Among the 30-plus bands vying for attention at Brooklyn’s Afropunk festival last month, A Tribe Called Red brought a unique flair to the event’s usual mix of rock and hip-hop. The Canadian trio, comprised of Ian “DJ NDN” Campeau, Dan “DJ Shub” General and Bear Witness, mixed EDM with reggae and dancehall, and layered in indigenous vocal chanting and drumming.
The resulting mix has won them rave reviews in their home country: They’ve been nominated for two 2014 Juno awards (the Canadian equivalent of a Grammy) and won Best Breakthrough Group of the Year. They were also shortlisted for the 2013 Polaris Music Prize in which Canadian music critics select the best independent albums from across all music genres.
While A Tribe Called Red’s stylistic voraciousness is certainly purposeful, they explain that injecting their indigenous Canadian roots into their music came naturally; while they do make EDM, it’s just a part of cultural and musical evolution. “We are starting to come up to a point where indigenous people are in all fields,” he explains. “It’s no longer strange to see indigenous people — there are more DJs, filmmakers and writers than ever before.”
Have you had any experiences with people asking you why you are performing the type of music you do? Was there any resistance when you started?
Not really. We came onto the scene at a time where our community was ready for this to happen. If this were 10 years earlier, I don’t think people would have let us do it, to be honest. Where I encountered resistance was in the ’90s when I was more involved with hip-hop. People would say, “Why are you doing hip-hop? Do you think you’re black?” Well, actually indigenous people have always had a place in hip-hop. Ernie Paniccioli, who is a Cree photographer based out of New York City, has been photographing hip-hop since its beginnings. We do have a connection to the culture, even when people try to say that this music is not within our culture.
In listening to Electric Powwow I realized that, as a Canadian, I was discovering more about indigenous film and music than I think I ever learned in school. How do you select the samples for your songs and the imagery you are using in your live performances?
In terms of the music, we work with Tribal Spirit, a Montreal-based Powwow label that is super-cool. The people who run it are old punk anarchists who wanted to create a record label solely for drum groups. Like with any other music coming out of an oppressed community, drum groups have hugely been taken advantage of by record labels, so this label is extremely important. They basically opened up their catalog to us, with the agreement that we would give them remixes of the music that feature their drum groups so that the drum groups could put them on their albums.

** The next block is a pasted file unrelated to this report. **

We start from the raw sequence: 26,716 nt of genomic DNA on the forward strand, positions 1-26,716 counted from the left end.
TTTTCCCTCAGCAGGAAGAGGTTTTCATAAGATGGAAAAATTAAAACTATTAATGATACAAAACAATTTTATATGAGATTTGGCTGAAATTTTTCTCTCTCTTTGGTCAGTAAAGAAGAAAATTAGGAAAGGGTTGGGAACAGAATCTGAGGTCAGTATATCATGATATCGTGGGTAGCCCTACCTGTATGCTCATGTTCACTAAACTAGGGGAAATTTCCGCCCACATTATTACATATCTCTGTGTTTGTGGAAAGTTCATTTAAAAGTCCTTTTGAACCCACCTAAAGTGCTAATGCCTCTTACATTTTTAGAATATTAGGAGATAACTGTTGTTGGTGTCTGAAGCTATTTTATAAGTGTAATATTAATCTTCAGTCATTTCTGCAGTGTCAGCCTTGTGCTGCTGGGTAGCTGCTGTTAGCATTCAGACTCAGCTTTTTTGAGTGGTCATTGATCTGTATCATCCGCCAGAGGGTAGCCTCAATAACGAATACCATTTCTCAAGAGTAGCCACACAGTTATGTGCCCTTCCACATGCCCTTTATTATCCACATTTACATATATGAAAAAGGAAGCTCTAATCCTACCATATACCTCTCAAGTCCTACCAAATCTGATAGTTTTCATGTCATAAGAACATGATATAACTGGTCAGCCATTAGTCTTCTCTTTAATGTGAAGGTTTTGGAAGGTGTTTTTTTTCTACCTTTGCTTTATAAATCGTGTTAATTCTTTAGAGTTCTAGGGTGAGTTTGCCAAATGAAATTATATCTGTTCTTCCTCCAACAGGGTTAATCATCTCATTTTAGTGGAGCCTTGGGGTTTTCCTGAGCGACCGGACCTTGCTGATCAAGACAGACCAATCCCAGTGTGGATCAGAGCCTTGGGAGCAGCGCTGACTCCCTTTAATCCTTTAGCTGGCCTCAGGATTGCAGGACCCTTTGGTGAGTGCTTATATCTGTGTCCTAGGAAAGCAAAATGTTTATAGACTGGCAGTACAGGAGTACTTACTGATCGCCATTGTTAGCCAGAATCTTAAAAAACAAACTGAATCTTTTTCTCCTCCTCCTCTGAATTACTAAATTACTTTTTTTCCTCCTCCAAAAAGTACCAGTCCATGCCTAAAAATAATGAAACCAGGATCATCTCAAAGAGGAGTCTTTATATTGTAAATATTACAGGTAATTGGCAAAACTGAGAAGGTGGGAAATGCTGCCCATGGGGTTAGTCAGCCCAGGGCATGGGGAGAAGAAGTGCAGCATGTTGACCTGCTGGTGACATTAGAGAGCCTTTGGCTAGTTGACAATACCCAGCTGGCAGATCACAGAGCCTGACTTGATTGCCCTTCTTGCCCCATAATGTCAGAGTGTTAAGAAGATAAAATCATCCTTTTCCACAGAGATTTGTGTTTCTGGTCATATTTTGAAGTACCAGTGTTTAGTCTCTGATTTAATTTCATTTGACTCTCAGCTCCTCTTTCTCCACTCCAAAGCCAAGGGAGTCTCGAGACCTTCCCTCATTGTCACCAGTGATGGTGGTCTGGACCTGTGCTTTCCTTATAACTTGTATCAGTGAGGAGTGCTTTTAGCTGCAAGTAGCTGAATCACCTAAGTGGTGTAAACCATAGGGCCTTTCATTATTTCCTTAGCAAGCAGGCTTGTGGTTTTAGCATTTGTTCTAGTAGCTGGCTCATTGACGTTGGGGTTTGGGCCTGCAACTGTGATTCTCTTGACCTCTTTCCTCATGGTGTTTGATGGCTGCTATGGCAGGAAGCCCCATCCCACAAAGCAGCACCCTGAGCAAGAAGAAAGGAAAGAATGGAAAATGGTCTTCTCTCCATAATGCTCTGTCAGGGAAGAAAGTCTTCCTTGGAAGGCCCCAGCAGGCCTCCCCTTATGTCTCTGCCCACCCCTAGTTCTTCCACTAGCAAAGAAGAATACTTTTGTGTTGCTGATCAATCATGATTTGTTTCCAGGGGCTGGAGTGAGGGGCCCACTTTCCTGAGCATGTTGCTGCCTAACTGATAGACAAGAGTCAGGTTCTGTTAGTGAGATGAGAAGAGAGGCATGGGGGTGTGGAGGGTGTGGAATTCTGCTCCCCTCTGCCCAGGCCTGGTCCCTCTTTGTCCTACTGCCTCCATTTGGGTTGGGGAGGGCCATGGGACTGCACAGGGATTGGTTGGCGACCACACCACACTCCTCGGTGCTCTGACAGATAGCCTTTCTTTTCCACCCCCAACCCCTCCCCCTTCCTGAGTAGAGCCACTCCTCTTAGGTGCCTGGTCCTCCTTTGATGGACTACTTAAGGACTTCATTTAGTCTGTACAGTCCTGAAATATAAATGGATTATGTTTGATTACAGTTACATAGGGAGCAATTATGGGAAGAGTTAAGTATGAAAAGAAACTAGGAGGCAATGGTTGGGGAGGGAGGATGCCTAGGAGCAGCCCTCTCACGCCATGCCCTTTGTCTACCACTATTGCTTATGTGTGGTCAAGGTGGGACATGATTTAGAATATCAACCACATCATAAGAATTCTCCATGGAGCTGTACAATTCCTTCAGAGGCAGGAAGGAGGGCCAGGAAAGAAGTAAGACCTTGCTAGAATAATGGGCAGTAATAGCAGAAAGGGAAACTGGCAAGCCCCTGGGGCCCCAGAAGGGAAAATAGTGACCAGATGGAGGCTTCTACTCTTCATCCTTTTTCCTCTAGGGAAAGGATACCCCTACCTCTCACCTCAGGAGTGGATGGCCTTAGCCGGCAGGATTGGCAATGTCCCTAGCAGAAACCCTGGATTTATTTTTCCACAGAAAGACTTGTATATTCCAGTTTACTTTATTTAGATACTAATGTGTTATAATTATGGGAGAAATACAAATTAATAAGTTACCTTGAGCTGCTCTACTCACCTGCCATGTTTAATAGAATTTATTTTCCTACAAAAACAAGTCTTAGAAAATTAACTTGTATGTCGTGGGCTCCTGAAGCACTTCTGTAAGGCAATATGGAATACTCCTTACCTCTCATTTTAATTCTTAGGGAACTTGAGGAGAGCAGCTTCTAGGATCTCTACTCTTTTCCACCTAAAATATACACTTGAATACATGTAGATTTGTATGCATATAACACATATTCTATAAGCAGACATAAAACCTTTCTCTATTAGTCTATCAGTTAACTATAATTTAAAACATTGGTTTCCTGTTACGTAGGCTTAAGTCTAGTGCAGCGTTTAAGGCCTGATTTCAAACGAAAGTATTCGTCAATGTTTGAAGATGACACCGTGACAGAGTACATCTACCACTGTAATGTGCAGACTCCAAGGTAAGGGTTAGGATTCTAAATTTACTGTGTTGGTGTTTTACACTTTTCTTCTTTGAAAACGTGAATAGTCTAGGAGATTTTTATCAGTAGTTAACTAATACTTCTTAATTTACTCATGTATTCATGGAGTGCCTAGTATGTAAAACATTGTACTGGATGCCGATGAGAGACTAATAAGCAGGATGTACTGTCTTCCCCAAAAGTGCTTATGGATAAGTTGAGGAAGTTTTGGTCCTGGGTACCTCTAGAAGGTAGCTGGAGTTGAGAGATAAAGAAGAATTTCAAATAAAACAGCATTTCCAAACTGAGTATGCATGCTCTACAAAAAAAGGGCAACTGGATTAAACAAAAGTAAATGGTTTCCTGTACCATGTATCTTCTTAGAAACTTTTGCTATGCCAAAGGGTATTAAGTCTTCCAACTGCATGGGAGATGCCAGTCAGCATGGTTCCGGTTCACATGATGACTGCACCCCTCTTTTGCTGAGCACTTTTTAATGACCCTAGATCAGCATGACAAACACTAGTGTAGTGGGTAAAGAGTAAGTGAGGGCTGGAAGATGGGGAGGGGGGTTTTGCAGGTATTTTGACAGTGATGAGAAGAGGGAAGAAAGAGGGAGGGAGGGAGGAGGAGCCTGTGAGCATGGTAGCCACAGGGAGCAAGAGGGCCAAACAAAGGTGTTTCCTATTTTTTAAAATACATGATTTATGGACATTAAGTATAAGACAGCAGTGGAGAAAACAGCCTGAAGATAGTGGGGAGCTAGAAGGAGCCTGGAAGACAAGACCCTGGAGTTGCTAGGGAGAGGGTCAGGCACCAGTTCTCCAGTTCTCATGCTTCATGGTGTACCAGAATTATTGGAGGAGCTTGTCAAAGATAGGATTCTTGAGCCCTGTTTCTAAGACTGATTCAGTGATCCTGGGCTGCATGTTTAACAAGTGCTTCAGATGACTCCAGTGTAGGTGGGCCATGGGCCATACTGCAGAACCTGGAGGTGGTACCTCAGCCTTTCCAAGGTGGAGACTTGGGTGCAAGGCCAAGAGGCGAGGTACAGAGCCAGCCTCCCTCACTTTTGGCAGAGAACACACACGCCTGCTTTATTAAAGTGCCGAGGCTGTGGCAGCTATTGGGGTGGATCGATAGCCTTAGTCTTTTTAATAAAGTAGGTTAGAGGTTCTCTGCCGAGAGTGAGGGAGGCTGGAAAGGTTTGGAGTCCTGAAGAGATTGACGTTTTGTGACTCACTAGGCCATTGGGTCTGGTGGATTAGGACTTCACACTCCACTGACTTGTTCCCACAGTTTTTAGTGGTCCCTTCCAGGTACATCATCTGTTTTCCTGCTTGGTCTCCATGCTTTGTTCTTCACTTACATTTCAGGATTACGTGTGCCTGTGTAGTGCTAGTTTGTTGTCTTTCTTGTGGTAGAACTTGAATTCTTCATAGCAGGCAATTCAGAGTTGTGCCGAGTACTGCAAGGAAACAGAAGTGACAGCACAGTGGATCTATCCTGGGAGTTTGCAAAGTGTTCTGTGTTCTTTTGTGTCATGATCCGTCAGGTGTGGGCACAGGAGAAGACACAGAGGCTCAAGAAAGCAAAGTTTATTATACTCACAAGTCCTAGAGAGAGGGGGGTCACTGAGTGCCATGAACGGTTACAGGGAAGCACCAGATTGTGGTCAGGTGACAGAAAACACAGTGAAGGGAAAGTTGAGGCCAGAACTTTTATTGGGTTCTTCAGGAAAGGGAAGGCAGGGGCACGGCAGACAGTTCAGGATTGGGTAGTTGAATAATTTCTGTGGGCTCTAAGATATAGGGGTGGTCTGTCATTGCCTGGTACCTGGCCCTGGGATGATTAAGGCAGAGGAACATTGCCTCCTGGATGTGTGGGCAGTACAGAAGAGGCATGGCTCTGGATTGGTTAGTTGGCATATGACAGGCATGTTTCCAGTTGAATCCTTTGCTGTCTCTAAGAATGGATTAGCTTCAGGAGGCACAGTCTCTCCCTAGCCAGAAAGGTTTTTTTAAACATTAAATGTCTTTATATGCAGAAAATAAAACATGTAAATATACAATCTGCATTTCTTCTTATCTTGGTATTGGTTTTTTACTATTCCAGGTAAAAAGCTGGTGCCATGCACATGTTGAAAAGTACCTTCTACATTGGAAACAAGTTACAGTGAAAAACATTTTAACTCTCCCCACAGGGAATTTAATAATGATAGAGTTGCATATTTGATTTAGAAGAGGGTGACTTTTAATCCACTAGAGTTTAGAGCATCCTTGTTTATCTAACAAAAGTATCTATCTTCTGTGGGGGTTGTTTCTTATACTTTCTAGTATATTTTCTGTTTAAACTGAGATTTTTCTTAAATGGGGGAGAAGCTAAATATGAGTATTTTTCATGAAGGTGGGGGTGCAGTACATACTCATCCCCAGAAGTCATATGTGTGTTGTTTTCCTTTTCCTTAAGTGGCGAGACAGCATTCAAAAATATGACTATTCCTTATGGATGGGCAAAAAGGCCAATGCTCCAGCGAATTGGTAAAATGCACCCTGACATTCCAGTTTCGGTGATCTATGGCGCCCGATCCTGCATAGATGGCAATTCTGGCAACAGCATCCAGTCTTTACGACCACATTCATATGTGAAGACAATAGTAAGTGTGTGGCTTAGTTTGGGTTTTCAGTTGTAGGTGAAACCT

A Tribe Called Red has a powerful social and political message. Have there been any concerns that, for some, it is too political?
We are definitely political and our group in itself is political because we are using our culture in the music, and it’s a culture that North America has been trying to wipe out. But our music is dance music — party music — and if that’s all you want to take away from that, fine. But if you want to look deeper, if you want to research the aspects of indigenous culture through our video samples, then, yes, you are going to find some political messages. The reason we have done well is because we have those two sides.
In a previous interview DJ Ian (“NDN”) Campeau was asked about the acronym he uses and its definition (Never Die Native). He said that he felt there was a difference between reclaiming and decolonizing racist slurs or derogatory terms. What is the difference?
“Never Die Native” has been used in indigenous communities for the past 10 years or so. NDN is something we use to claim that word (“Native”) and to flip it. A lot of what is happening within indigenous culture — in particular, urban, youth culture — is to find a way to take the negativity out of [these words]. So it’s not even about some process of reclamation — how do you reclaim something that was never yours in the first place? It is about the colonial ideas about who we are, not the reality of who we are. And you are not even decolonizing [the words] either, because we are still living in a colonial nation. What we are doing is indigenizing. We are taking spaces and adding our own ideas. We are taking the club spaces and indigenizing them. We are taking space where we were never able to claim as indigenous people on our own territory and now claiming for ourselves, finding ways to make it ours.